“I remember being amazed by the fact that this wasn’t just about what we did to end up there – not to these people. They cared about more than that. Our lives mattered more than our mistakes. I had total strangers sincerely interested in my living circumstance, financial well-being, job status … I was almost overwhelmed. To be honest, I was initially skeptical and it took a few visits for the truth to set in: these people were genuinely interested in my well-being.
“From the first appearance to graduation day there was nothing but encouragement and support. Their faith in my outcome was occasionally greater than mine. Nonetheless they were always there, always ready to lend a hand, some guidance if needed. So thank you to all members of the Veterans’ Court. Thank you for being patient when we take time to believe. Thanks for believing in us when we might not yet. Thanks for reminding us that we are more than our mistakes. Thanks for helping out so many ways, so many times.”
And from other previous graduates:
“My experience with Veterans Court was 100 percent positive and has sent me to people that I never would have (gone) to on my own. The last thing a Marine ever does is ask for help, as it’s not in our training. We are veterans and we all have been to the V.A. We all have seen those pamphlets on the wall and we all have ignored them. Judge Kalauli has no interest in taking your money or sending you to jail. His only interest is helping us veterans achieve our goals, so we won’t have to go through the court system again. It has truly been an honor meeting Judge Kalauli and all the Veterans Court staff. I am very thankful for what they do, not just for me, but for all veterans.” – Arthur Scott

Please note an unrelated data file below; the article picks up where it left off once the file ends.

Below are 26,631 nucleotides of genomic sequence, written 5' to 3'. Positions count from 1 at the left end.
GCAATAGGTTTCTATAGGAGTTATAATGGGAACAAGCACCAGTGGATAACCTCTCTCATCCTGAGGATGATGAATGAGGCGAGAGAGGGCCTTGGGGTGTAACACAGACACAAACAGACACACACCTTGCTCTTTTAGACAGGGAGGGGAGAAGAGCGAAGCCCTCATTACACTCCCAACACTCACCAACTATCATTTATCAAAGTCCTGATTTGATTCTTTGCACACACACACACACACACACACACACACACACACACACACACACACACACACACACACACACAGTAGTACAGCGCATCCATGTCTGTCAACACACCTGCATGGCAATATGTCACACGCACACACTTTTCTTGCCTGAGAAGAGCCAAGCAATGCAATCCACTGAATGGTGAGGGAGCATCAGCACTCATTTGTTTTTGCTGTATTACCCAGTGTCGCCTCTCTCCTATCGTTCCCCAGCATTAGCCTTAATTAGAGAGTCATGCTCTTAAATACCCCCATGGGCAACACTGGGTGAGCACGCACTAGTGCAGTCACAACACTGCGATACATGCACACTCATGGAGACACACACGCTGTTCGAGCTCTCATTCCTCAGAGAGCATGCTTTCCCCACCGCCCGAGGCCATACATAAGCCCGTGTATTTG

“At first I felt that Veterans Treatment Court was B.S. but as I progressed, I realized how much everyone actually cared. During Veterans Court, I received so much help and support for all the issues I was facing. Since graduating, I have missed the camaraderie and look forward to being involved as a speaker or a mentor to my fellow veterans.”
“I stood tall before Judge Kalauli and the first words he spoke directly to me were, ‘Thank you for your service.’ There was none of the usual contempt and disdain I was used to. I looked into the eyes of a judge and saw mutual respect. It was, for me, the first glimmer of hope I had ever felt in a courtroom.”— Landon Karlen
Many residents are unaware that Lake Havasu City has a Veterans Treatment Court, or why.
One in six veterans who served in Operation Enduring Freedom and Operation Iraqi Freedom suffer from a substance abuse issue. Research has found a link between substance abuse and combat-related mental illness. If they are untreated, mental health disorders common among veterans can lead to involvement in the criminal justice system, or worse, suicide. Statistics show that up to 22 veterans a day are committing suicide.